Google is reportedly engaged in a new mysterious project: training artificial intelligence (AI) to write code, as well as subsequent bug fixes and code updates, people familiar with the matter said today. Analysts say the project could reduce the need for human software engineers in the future.
Sources close to the project said the project, which is being developed under the code name “Pitchfork” within Google, was originally set up in the “X” research division of Google’s parent company Alphabet and has now made its way to Google Labs, meaning the project Pitchfork is now in Google Labs, which means the project is being taken seriously by senior management.
Pitchfork is now part of a new division of Google Labs called “AI Developer Assistance,” led by Olivia Hatalsky, who has worked on the project since its inception. Hatalsky, who was responsible for Google Glass and other “moonshot projects.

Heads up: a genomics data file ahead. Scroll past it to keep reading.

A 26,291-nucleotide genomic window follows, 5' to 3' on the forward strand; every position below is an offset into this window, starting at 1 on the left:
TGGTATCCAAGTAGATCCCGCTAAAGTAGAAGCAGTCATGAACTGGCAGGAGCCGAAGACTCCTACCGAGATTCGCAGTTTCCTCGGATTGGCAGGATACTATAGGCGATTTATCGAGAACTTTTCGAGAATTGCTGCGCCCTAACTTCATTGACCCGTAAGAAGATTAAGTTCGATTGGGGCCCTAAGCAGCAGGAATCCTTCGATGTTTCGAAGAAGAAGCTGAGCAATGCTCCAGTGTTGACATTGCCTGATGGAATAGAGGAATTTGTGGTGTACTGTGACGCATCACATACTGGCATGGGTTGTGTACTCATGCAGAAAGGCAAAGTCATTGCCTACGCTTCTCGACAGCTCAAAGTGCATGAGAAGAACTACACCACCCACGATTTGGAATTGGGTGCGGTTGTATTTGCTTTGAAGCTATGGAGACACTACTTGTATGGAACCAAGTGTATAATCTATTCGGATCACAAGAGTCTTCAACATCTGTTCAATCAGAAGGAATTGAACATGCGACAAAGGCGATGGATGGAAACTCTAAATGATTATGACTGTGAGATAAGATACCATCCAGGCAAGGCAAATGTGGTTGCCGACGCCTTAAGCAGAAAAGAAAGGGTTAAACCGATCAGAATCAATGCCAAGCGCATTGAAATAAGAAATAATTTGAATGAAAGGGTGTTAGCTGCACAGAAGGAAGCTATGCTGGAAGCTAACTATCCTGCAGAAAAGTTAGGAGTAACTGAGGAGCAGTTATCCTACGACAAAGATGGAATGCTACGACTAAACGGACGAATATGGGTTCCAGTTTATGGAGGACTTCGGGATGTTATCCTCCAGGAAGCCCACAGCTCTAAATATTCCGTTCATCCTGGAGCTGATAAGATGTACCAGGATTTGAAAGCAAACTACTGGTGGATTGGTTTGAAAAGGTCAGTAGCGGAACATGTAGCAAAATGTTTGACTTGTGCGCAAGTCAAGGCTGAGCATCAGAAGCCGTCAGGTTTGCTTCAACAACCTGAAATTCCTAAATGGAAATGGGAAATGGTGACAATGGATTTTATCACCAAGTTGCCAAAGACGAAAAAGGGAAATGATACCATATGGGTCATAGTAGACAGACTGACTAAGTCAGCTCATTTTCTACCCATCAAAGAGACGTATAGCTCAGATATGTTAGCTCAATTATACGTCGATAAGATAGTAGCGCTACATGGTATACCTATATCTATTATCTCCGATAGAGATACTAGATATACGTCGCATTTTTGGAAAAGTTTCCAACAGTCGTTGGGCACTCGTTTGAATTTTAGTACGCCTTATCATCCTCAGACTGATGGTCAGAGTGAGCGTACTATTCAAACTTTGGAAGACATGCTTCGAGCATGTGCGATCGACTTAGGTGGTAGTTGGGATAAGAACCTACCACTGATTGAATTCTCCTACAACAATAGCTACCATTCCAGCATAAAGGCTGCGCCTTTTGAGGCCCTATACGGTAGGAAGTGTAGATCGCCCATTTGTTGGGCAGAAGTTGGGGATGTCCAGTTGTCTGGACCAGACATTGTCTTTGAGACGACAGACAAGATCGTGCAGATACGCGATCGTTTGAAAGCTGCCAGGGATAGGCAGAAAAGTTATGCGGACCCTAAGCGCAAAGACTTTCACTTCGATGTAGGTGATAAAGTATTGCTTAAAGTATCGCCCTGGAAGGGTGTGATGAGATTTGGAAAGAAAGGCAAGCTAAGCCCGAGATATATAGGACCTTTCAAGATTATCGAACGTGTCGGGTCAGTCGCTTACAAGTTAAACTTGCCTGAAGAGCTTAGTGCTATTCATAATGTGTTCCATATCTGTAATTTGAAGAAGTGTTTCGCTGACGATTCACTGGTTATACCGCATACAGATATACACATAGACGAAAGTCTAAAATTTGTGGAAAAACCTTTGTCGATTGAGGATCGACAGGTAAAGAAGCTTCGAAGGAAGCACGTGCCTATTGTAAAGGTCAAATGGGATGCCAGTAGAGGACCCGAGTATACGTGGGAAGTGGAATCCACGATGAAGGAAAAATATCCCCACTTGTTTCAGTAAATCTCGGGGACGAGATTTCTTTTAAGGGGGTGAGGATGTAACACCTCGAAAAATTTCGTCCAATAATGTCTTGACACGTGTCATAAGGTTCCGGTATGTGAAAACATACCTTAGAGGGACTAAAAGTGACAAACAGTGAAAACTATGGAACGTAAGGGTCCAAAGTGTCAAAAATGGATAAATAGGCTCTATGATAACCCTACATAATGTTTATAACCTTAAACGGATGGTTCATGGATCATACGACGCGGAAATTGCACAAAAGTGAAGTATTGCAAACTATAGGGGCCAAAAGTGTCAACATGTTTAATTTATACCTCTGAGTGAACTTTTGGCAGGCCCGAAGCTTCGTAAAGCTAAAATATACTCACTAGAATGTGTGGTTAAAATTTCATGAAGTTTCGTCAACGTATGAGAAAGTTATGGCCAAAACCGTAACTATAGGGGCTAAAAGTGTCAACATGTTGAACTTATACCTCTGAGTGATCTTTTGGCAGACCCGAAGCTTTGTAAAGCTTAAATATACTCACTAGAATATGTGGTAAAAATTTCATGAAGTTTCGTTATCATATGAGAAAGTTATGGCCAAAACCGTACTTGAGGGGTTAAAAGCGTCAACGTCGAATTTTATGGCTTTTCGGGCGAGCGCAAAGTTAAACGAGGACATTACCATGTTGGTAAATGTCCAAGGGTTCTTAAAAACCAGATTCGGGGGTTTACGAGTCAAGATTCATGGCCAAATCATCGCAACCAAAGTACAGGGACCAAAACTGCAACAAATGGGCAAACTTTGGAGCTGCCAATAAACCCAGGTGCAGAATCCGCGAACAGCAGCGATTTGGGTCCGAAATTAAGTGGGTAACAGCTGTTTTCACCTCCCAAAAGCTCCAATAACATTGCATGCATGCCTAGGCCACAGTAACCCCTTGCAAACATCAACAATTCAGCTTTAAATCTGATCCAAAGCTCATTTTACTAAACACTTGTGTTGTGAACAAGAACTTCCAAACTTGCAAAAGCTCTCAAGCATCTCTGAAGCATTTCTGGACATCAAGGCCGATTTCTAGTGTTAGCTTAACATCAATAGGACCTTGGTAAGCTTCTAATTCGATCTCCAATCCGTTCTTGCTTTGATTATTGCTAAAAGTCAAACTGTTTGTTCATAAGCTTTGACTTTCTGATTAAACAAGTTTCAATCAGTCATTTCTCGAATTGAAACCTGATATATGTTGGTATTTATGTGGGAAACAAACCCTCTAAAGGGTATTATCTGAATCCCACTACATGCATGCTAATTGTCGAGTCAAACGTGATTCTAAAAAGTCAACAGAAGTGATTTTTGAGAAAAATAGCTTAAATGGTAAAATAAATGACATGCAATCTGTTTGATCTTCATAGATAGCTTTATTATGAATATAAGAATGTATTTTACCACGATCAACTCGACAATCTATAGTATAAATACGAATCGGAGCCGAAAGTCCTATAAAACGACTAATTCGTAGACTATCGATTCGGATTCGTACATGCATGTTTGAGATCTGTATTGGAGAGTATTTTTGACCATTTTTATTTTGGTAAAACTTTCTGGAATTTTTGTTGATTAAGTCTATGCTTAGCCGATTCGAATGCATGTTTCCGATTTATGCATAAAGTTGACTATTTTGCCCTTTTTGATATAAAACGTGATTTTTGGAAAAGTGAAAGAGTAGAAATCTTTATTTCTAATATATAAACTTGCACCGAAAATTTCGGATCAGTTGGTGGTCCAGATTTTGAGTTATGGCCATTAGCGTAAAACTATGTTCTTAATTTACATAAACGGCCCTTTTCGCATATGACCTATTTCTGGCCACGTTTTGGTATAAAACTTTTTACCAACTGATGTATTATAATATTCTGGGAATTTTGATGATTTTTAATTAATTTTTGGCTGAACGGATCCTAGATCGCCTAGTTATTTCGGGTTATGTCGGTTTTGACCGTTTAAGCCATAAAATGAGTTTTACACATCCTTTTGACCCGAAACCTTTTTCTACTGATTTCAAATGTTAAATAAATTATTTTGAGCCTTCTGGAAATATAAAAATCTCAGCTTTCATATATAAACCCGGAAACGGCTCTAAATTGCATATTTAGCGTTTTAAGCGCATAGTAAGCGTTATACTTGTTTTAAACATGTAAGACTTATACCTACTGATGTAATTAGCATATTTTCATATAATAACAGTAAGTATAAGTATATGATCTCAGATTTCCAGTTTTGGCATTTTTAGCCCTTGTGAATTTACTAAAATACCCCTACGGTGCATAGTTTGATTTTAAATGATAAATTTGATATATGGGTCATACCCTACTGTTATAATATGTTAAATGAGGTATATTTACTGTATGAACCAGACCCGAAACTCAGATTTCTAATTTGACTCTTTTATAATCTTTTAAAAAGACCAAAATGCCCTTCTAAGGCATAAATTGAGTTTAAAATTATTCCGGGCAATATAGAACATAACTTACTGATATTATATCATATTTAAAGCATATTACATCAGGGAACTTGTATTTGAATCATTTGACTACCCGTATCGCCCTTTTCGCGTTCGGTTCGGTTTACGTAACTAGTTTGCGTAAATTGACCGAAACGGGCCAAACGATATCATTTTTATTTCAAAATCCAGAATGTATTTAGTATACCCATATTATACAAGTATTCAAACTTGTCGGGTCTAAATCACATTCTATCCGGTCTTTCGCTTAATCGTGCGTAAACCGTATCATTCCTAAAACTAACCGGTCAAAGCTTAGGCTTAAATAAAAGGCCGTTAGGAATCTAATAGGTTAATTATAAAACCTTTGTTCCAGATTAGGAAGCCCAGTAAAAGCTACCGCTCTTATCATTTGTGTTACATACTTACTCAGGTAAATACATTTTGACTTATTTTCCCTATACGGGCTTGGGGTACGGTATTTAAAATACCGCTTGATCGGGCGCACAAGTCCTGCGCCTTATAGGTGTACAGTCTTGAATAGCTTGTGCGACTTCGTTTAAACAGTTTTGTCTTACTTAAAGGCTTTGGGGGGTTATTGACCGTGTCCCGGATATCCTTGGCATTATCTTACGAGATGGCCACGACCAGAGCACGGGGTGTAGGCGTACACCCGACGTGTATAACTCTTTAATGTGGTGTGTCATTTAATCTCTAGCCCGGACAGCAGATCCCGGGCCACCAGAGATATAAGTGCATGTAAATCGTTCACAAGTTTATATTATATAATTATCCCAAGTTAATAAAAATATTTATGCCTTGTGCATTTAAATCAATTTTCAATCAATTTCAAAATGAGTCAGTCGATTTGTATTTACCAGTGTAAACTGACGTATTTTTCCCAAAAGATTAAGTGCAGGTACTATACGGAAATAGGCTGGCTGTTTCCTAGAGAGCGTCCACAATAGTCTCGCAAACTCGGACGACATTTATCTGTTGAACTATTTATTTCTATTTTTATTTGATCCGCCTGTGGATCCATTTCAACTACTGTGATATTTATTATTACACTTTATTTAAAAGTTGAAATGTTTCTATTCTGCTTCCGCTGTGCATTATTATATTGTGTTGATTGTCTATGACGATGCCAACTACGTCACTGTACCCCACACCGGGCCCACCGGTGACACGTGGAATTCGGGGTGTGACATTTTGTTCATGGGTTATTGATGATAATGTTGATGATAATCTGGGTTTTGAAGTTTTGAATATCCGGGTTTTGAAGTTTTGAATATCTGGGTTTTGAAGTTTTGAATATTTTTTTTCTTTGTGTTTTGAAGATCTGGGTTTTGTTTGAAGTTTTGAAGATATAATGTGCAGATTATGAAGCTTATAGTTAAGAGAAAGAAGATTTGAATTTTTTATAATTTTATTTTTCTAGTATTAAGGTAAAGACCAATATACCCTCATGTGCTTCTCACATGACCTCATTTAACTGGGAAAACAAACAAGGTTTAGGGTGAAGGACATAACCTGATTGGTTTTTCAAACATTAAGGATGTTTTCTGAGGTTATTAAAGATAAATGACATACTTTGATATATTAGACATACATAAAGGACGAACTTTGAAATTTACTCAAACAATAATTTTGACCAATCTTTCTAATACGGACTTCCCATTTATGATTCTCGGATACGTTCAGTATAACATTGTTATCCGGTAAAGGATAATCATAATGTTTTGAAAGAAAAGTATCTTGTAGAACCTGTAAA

According to internal documents, the purpose of the Pitchfork project is “to train code to write code, and to repair and update itself, using machine learning (ML)”. Pitchfork will first learn programming styles and then write new code based on what it has learned.
A Google spokesperson said in response, “The Pitchfork team is working closely with the company’s research team to explore different use cases to help developers.”
The Google spokesperson also said that the initial goal of Pitchfork was to build a tool that could update Google’s Python programming language codebase to newer versions. But over time, the goal of the project shifted to a general-purpose system: one that could reduce the need for humans to write and update code, while maintaining code quality.